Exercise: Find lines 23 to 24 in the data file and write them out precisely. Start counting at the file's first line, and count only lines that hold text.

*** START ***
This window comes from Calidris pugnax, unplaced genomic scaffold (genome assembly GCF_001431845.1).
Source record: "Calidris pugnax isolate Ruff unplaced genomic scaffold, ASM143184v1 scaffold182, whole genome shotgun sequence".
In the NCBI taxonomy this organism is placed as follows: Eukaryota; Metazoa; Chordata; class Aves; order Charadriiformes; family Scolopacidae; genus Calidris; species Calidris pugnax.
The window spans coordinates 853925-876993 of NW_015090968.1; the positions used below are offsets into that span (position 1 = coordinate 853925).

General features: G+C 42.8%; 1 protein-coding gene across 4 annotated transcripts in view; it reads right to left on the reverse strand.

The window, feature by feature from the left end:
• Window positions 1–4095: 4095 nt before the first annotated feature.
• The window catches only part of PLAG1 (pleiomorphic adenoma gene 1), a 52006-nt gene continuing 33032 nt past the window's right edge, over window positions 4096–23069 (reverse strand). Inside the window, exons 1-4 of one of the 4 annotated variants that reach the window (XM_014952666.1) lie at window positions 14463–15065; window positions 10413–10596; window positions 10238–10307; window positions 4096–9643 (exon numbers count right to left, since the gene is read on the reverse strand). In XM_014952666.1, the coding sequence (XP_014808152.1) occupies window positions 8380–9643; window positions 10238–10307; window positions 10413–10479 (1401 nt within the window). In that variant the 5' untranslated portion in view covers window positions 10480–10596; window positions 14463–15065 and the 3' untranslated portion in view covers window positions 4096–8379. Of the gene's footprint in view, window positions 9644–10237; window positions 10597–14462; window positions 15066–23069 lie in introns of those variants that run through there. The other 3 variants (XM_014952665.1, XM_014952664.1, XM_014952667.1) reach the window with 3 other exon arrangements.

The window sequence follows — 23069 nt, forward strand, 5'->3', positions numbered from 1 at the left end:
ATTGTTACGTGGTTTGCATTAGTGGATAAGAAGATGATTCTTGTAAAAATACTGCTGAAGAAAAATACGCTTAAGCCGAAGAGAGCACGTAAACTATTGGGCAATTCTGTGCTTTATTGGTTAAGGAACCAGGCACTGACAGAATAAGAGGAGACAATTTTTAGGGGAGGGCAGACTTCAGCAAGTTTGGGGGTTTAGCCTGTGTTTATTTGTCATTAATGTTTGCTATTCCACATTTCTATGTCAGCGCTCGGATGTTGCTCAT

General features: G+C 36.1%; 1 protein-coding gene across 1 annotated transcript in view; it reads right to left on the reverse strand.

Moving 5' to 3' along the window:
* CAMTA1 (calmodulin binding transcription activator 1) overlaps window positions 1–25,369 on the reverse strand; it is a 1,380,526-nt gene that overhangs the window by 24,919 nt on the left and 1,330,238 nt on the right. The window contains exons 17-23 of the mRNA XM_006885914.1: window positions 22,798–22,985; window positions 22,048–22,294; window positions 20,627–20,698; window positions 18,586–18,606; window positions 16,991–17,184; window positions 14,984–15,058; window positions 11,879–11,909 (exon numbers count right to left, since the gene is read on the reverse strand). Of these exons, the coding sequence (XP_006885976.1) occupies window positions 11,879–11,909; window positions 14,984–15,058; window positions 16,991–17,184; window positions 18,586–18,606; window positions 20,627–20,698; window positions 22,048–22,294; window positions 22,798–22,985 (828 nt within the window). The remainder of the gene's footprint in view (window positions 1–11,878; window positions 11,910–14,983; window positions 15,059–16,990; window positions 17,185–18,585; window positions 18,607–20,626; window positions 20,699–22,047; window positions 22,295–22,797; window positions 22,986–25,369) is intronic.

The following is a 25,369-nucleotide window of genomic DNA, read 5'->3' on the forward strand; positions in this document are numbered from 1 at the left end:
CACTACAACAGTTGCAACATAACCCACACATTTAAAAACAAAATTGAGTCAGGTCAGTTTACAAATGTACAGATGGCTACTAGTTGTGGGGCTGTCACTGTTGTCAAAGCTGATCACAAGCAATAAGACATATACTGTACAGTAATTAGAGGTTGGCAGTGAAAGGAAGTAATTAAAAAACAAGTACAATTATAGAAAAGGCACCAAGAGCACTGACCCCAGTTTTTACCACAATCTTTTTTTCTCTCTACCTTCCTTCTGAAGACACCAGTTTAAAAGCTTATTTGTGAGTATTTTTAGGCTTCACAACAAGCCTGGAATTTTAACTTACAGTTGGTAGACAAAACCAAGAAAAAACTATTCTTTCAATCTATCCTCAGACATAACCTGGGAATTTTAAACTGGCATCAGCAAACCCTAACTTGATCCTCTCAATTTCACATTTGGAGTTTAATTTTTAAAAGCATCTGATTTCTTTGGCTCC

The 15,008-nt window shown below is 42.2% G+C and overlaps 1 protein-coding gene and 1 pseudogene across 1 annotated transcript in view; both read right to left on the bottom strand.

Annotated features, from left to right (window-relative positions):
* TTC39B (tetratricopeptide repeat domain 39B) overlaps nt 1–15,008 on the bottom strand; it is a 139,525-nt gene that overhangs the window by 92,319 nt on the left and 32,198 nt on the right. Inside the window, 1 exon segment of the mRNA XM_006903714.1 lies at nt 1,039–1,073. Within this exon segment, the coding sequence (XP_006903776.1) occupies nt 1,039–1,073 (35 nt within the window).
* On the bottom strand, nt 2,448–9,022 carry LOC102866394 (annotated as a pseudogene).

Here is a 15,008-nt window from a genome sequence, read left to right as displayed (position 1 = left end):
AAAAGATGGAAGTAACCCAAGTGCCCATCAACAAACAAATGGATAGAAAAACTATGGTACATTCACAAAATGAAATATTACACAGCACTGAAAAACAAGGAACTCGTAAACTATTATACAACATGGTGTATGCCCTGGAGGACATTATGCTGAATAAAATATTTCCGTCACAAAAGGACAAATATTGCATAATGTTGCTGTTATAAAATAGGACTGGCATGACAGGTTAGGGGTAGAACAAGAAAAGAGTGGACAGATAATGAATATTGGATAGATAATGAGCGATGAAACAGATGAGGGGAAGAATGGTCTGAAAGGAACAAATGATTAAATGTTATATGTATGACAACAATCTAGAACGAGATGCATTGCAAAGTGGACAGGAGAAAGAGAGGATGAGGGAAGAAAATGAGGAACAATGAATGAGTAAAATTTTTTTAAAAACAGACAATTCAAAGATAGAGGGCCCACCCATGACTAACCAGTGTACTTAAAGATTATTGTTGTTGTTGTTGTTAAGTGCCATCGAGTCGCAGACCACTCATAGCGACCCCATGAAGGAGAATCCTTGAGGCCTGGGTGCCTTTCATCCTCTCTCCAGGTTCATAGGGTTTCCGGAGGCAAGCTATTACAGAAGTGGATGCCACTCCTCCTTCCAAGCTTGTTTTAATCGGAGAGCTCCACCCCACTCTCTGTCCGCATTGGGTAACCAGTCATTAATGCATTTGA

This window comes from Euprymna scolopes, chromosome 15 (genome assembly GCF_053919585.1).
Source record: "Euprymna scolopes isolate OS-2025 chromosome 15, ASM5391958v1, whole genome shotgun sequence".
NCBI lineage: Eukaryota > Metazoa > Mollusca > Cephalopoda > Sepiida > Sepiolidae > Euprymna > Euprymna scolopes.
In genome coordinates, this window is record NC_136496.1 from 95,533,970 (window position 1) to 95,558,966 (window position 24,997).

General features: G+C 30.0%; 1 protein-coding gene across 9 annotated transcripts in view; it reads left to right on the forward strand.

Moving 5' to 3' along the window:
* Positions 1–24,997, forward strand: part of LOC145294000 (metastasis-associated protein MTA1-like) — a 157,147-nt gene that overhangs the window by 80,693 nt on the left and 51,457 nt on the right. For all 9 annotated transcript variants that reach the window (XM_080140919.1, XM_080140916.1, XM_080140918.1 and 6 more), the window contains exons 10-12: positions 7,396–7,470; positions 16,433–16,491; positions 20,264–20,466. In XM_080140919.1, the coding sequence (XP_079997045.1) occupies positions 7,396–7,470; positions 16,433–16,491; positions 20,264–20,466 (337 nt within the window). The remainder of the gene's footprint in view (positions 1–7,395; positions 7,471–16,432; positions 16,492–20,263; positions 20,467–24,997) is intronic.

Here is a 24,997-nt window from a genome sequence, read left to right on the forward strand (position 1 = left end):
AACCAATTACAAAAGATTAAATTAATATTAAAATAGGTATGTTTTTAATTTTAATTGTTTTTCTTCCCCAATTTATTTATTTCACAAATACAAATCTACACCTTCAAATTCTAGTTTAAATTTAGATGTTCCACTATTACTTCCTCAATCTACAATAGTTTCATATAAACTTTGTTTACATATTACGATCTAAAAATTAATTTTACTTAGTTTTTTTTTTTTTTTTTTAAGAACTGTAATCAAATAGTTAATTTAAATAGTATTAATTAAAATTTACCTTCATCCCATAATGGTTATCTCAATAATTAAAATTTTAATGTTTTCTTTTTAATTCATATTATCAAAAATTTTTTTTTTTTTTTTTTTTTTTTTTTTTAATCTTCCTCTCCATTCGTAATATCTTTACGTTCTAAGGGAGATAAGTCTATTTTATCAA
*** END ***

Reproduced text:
Source record: "Euprymna scolopes isolate OS-2025 chromosome 15, ASM5391958v1, whole genome shotgun sequence".
NCBI lineage: Eukaryota > Metazoa > Mollusca > Cephalopoda > Sepiida > Sepiolidae > Euprymna > Euprymna scolopes.